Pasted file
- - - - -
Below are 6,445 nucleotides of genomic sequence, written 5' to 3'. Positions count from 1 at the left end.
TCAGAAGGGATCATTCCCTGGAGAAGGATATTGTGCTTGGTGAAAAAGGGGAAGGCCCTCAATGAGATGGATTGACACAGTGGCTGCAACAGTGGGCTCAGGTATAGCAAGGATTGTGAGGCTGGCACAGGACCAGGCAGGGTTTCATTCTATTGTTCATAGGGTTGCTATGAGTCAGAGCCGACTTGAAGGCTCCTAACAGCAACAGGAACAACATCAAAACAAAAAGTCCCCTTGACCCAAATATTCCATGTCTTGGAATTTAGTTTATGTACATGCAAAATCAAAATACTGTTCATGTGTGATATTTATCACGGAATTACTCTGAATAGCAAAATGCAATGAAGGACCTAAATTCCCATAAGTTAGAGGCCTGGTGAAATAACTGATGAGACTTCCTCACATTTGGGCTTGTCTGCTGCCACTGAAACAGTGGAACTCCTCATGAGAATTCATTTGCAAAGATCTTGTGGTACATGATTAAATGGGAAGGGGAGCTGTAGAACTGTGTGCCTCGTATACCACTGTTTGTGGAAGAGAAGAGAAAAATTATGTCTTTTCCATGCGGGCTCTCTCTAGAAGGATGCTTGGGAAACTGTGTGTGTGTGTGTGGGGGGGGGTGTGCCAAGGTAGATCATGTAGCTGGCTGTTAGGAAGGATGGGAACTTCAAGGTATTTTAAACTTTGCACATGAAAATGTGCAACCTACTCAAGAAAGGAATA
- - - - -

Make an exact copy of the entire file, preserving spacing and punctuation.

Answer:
Below are 6,445 nucleotides of genomic sequence, written 5' to 3'. Positions count from 1 at the left end.
TCAGAAGGGATCATTCCCTGGAGAAGGATATTGTGCTTGGTGAAAAAGGGGAAGGCCCTCAATGAGATGGATTGACACAGTGGCTGCAACAGTGGGCTCAGGTATAGCAAGGATTGTGAGGCTGGCACAGGACCAGGCAGGGTTTCATTCTATTGTTCATAGGGTTGCTATGAGTCAGAGCCGACTTGAAGGCTCCTAACAGCAACAGGAACAACATCAAAACAAAAAGTCCCCTTGACCCAAATATTCCATGTCTTGGAATTTAGTTTATGTACATGCAAAATCAAAATACTGTTCATGTGTGATATTTATCACGGAATTACTCTGAATAGCAAAATGCAATGAAGGACCTAAATTCCCATAAGTTAGAGGCCTGGTGAAATAACTGATGAGACTTCCTCACATTTGGGCTTGTCTGCTGCCACTGAAACAGTGGAACTCCTCATGAGAATTCATTTGCAAAGATCTTGTGGTACATGATTAAATGGGAAGGGGAGCTGTAGAACTGTGTGCCTCGTATACCACTGTTTGTGGAAGAGAAGAGAAAAATTATGTCTTTTCCATGCGGGCTCTCTCTAGAAGGATGCTTGGGAAACTGTGTGTGTGTGTGTGGGGGGGGGTGTGCCAAGGTAGATCATGTAGCTGGCTGTTAGGAAGGATGGGAACTTCAAGGTATTTTAAACTTTGCACATGAAAATGTGCAACCTACTCAAGAAAGGAATA